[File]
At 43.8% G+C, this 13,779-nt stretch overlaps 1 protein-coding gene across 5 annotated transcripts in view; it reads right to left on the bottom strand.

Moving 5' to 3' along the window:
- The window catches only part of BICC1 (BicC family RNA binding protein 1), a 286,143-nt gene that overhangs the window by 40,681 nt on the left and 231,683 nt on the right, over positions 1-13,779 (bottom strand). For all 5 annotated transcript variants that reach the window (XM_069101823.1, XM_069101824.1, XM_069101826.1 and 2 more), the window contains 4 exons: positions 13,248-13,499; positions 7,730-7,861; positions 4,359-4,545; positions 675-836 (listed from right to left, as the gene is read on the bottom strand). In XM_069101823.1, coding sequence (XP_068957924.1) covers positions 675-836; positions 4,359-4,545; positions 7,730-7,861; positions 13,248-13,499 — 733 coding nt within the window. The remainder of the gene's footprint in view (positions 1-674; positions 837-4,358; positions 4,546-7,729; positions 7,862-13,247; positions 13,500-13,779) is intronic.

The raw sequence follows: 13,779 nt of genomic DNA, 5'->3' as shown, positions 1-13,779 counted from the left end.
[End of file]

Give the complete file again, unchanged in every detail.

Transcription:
At 43.8% G+C, this 13,779-nt stretch overlaps 1 protein-coding gene across 5 annotated transcripts in view; it reads right to left on the bottom strand.

Moving 5' to 3' along the window:
- The window catches only part of BICC1 (BicC family RNA binding protein 1), a 286,143-nt gene that overhangs the window by 40,681 nt on the left and 231,683 nt on the right, over positions 1-13,779 (bottom strand). For all 5 annotated transcript variants that reach the window (XM_069101823.1, XM_069101824.1, XM_069101826.1 and 2 more), the window contains 4 exons: positions 13,248-13,499; positions 7,730-7,861; positions 4,359-4,545; positions 675-836 (listed from right to left, as the gene is read on the bottom strand). In XM_069101823.1, coding sequence (XP_068957924.1) covers positions 675-836; positions 4,359-4,545; positions 7,730-7,861; positions 13,248-13,499 — 733 coding nt within the window. The remainder of the gene's footprint in view (positions 1-674; positions 837-4,358; positions 4,546-7,729; positions 7,862-13,247; positions 13,500-13,779) is intronic.

The raw sequence follows: 13,779 nt of genomic DNA, 5'->3' as shown, positions 1-13,779 counted from the left end.